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Precision Improvising (or, making up stuff on the hoof and hoping it looks planned)

I had a good question from a reader recently, and being shy of a blog topic, latched onto it like a squid who's been bathing in super-glue. The question went like this:

I'm curious as to how much world building you did and how complete this amazingly detailed world was before you started the series? Was it mapped out before you considered a storyline?

Thank you, James Plant, for the questions.

There seems to be a division among writers between those who plan meticulously, and those who just start writing and see what emerges (although I suspect even the most off-the-cuff writer does a certain amount of preparation and planning). I place myself very much in the 'Planner' group: I map things out quite carefully, including writing detailed essays on important world-building matters. Most prominently those include world history (of whatever world I'm writing about), population, climate, seasons, and where relevant, special vocabulary and jargon.

I write a background for each of the protagonists: their looks, what they wear, how they speak, what they believe, their personal histories and affiliations, their enemies and personal motivations, etc. It's all about making them real enough that I can "hear" them in my head: once I feel I know them, I can tell their story.

I also write extensively about anything unique to the story world. As a fantasy writer, that especially means codifying the magic in the story: where does it come from, how does it work, what can and can't be done with it, how it is regarded by non-magicians, etcetera. Those essays are usually pretty long and involved. Whilst a sense of mystery around magic is desirable, as the writer I need to know what can and can't be done by whom. There are few things I find more irritating than inconsistent and inexplicable use of magic in a fantasy story or movie - like when a hero or villain uses a deadly power in one scene, but seems to forget to use it in others, or develops powers or immunities without good rationale. When that happens, I begin to disengage. I try to get all of that straight in my head before I start writing.

Commencing the actual writing, I work to a chapter plan that maps every scene, with a guide to who's present and involved, what they each do and say, whose point of view the scene is delivered from, and how it is resolved. Continuity is vital: when characters pop up in the wrong place or with the wrong weapon my proof-readers are immediately on my case and a lot of rewriting ensues.

So, the answer to James's first question is "heaps, but it wasn't 100% built". In the specific case of the Moontide Quartet, I had mapped out the histories, the cultural and religious customs and attitudes, the racial groups, the military organisation and the nature of the gnosis before I started the story, as well as all the major events for all four books in the projected series. Otherwise I couldn't have foreshadowed in Book One some of the events of the later books (including Book Four), or had the confidence to call the series a quartet from the beginning.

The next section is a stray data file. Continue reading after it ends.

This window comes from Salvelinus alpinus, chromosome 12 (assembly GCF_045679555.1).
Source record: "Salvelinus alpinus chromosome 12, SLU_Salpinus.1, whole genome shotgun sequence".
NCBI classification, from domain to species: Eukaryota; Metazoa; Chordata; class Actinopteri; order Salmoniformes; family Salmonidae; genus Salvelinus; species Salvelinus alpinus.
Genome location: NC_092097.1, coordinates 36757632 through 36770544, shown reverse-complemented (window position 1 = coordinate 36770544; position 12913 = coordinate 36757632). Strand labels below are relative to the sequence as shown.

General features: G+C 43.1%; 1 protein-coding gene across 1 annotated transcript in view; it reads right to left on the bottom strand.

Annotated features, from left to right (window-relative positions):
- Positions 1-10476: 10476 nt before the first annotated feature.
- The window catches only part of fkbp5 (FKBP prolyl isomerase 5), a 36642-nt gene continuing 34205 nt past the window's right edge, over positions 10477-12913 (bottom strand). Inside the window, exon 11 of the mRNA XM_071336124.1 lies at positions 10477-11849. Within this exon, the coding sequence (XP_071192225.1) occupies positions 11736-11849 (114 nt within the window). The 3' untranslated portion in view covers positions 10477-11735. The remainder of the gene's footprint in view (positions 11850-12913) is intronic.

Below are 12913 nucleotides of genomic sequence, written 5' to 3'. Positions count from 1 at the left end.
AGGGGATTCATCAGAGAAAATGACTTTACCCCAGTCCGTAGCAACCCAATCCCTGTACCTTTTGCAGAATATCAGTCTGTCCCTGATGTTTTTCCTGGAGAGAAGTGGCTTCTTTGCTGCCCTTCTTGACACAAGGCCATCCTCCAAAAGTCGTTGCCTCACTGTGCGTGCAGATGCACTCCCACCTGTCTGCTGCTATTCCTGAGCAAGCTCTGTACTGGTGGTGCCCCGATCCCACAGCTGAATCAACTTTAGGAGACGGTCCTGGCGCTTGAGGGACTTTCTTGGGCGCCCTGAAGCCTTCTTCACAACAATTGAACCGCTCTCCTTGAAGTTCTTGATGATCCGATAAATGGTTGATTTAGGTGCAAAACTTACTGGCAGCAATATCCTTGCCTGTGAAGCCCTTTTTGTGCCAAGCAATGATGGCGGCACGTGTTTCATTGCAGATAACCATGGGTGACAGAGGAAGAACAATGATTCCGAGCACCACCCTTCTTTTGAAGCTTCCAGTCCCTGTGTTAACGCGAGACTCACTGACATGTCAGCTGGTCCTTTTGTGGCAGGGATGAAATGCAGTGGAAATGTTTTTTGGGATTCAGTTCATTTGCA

BUT... (there's always a 'but'...although I am continually told not to start sentences with that word,) I ALWAYS allow myself a LOT of wriggle room (hence the 'not 100%' above). I've learnt from experience that I'm not going to have all my best ideas before starting a book. There are often better ways to write a scene, or to resolve a situation, than the one initially envisaged. As I take the journey of writing the story, seeing the events through the eyes of the characters, I always see better ways to do things. Sometimes a character develops traits I hadn't anticipated, as the process of writing about them brings them more solidly to life. Often a more exciting way to resolve an action scene emerges right in the middle of the fray. I try to let characters develop naturally, even if that means sometimes "bending" the story around their altered role. In Moontide, Seth, Cym and Huriya all developed larger roles than in my original plan, as did Zaqri's Souldrinker clan. That's part of the "magic" of creating a story.

So my plan is more of a guide. Certain outcomes are usually fixed, but often the 'how' is left open, and the flow of the dialogue is also not specified, so that when I come to those scenes, I give myself license to use the best idea I have to hand.

The wonderful thing is that situations that look to the reader to be meticulously planned, can often be moments of serendipity that have evolved somewhere between the planning and the execution. What enables that, though, is the time I've spent getting to know the story world in the first place.

Now quickly on to the second question: Was it mapped out before you considered a storyline? The answer is 'no': the world-building developed concurrently to the fleshing out of plot and character. As I created the pivotal events and phases that the series would go through, new topics emerged that needed to be world-built. The concept of the series came first, and then the plot, setting and characters were created to serve that tale. Any themes or meanings were by-products of that process.

James, I hope that answers your questions, and for anyone else who's made it this far, I hope you found it interesting!


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